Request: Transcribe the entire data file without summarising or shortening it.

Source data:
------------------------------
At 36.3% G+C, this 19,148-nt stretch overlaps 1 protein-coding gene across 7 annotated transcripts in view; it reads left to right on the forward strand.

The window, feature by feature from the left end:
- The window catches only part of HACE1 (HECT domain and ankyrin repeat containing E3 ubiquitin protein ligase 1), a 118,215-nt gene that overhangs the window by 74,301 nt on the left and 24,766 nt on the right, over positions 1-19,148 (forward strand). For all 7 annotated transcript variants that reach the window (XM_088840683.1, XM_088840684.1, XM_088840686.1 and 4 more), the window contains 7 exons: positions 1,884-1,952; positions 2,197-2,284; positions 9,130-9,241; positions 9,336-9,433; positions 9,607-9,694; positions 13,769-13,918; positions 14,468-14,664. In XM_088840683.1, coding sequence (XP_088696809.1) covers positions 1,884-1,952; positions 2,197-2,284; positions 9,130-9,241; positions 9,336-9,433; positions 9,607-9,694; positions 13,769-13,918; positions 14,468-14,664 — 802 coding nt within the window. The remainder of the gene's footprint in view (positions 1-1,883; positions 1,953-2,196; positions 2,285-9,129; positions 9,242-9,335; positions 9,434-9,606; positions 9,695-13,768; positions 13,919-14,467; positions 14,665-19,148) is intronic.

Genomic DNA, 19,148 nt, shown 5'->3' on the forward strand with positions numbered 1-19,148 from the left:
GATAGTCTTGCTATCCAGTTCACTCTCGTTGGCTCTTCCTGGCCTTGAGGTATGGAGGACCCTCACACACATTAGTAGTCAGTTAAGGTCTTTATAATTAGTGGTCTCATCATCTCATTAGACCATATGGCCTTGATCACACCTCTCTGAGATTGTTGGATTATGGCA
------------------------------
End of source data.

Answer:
At 36.3% G+C, this 19,148-nt stretch overlaps 1 protein-coding gene across 7 annotated transcripts in view; it reads left to right on the forward strand.

The window, feature by feature from the left end:
- The window catches only part of HACE1 (HECT domain and ankyrin repeat containing E3 ubiquitin protein ligase 1), a 118,215-nt gene that overhangs the window by 74,301 nt on the left and 24,766 nt on the right, over positions 1-19,148 (forward strand). For all 7 annotated transcript variants that reach the window (XM_088840683.1, XM_088840684.1, XM_088840686.1 and 4 more), the window contains 7 exons: positions 1,884-1,952; positions 2,197-2,284; positions 9,130-9,241; positions 9,336-9,433; positions 9,607-9,694; positions 13,769-13,918; positions 14,468-14,664. In XM_088840683.1, coding sequence (XP_088696809.1) covers positions 1,884-1,952; positions 2,197-2,284; positions 9,130-9,241; positions 9,336-9,433; positions 9,607-9,694; positions 13,769-13,918; positions 14,468-14,664 — 802 coding nt within the window. The remainder of the gene's footprint in view (positions 1-1,883; positions 1,953-2,196; positions 2,285-9,129; positions 9,242-9,335; positions 9,434-9,606; positions 9,695-13,768; positions 13,919-14,467; positions 14,665-19,148) is intronic.

Genomic DNA, 19,148 nt, shown 5'->3' on the forward strand with positions numbered 1-19,148 from the left:
GATAGTCTTGCTATCCAGTTCACTCTCGTTGGCTCTTCCTGGCCTTGAGGTATGGAGGACCCTCACACACATTAGTAGTCAGTTAAGGTCTTTATAATTAGTGGTCTCATCATCTCATTAGACCATATGGCCTTGATCACACCTCTCTGAGATTGTTGGATTATGGCA